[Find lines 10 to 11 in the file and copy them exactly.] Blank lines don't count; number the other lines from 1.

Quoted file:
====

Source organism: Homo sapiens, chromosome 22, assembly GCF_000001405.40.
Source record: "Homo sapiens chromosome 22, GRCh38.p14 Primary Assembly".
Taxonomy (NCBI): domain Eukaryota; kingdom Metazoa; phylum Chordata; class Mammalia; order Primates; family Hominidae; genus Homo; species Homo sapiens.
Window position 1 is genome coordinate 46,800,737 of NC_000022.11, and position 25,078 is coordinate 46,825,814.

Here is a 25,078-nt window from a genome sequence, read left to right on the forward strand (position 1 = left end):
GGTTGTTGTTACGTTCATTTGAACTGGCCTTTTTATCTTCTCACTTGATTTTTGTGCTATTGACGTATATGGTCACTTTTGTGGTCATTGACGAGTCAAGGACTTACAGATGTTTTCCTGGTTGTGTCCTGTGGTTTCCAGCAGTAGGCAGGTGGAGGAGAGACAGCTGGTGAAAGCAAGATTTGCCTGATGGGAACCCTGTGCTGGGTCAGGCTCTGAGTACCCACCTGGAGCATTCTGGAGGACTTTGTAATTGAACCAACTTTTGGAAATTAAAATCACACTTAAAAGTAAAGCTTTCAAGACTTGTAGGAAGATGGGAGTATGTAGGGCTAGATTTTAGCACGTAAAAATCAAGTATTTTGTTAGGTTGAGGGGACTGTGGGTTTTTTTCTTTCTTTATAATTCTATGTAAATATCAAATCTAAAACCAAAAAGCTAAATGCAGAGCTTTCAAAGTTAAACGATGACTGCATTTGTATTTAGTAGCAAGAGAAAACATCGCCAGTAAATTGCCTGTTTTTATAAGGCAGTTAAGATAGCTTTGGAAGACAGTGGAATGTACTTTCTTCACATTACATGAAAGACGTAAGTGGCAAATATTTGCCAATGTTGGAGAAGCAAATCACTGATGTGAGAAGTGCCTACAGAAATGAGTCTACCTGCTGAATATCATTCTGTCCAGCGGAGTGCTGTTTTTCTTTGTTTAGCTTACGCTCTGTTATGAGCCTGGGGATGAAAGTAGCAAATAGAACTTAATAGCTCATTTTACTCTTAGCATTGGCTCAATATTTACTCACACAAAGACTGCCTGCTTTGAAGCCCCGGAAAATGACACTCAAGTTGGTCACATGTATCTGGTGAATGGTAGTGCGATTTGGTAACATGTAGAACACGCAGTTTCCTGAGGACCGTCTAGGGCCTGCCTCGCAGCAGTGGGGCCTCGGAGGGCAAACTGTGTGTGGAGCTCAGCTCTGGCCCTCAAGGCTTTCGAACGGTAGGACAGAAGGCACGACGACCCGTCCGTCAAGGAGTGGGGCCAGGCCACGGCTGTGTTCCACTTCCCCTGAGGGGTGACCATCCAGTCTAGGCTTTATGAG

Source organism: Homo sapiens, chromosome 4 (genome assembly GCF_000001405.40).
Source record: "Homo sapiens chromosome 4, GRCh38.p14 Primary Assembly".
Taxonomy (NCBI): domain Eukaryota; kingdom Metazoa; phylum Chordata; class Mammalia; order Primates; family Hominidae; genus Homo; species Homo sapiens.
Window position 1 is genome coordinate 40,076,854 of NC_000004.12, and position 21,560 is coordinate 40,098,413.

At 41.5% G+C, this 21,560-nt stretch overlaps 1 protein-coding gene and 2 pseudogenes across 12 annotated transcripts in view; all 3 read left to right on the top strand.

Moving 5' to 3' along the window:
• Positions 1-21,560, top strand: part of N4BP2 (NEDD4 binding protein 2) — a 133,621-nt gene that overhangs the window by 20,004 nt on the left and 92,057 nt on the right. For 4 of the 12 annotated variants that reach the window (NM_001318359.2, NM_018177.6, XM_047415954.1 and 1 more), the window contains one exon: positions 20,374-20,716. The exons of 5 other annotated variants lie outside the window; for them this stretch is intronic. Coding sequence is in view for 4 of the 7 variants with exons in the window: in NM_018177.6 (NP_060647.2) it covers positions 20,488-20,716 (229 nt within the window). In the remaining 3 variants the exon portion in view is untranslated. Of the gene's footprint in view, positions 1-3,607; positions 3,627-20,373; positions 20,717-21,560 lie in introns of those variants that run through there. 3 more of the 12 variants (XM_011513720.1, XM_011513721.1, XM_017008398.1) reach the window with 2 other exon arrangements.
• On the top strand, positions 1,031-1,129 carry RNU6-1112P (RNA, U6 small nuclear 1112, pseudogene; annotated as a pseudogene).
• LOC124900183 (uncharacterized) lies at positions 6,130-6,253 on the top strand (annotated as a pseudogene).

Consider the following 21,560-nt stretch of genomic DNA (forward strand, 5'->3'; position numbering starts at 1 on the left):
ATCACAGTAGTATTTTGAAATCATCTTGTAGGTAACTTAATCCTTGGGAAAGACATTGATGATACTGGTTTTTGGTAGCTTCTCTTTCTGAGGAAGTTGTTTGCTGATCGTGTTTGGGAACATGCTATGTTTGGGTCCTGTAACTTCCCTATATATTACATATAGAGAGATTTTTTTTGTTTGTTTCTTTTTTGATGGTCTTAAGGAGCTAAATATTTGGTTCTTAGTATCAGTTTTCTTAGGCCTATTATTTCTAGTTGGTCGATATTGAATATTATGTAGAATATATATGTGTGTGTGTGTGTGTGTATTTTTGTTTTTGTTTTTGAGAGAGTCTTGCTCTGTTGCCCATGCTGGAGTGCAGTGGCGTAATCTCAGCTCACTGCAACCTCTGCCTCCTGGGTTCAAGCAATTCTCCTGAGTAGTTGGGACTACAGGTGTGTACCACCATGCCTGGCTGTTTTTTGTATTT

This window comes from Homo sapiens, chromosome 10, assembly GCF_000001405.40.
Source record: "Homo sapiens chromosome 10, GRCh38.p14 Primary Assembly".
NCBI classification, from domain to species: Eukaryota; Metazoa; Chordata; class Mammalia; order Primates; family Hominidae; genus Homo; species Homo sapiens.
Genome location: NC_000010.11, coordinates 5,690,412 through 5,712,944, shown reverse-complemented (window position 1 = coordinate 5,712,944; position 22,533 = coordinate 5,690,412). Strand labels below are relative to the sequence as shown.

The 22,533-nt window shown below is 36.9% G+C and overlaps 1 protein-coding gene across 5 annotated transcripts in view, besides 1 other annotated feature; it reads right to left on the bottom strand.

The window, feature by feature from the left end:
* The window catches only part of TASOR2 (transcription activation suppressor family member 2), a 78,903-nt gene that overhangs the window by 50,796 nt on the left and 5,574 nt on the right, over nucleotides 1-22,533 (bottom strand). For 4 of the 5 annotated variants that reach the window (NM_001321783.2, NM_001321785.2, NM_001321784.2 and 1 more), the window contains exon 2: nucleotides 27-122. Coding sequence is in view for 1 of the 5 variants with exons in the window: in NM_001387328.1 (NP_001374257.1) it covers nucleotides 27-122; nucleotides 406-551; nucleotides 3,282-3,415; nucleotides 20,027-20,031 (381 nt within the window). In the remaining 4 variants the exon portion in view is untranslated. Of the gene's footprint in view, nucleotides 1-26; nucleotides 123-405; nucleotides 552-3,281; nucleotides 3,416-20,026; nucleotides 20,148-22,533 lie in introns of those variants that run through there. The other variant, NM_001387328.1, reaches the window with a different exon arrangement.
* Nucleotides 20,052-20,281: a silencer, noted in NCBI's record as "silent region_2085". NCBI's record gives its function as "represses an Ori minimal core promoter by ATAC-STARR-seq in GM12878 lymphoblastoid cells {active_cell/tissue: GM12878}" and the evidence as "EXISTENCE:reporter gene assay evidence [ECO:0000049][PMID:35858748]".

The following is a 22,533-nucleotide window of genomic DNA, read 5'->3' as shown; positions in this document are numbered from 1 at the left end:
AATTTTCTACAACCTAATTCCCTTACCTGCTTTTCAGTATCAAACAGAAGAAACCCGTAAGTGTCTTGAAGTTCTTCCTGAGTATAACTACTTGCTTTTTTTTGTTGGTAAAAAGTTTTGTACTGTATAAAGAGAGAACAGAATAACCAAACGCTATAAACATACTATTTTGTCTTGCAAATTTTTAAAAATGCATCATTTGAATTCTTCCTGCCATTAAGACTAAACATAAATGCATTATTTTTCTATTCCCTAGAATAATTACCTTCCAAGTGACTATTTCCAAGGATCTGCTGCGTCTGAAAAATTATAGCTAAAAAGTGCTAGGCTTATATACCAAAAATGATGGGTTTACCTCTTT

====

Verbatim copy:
Window position 1 is genome coordinate 40,076,854 of NC_000004.12, and position 21,560 is coordinate 40,098,413.

At 41.5% G+C, this 21,560-nt stretch overlaps 1 protein-coding gene and 2 pseudogenes across 12 annotated transcripts in view; all 3 read left to right on the top strand.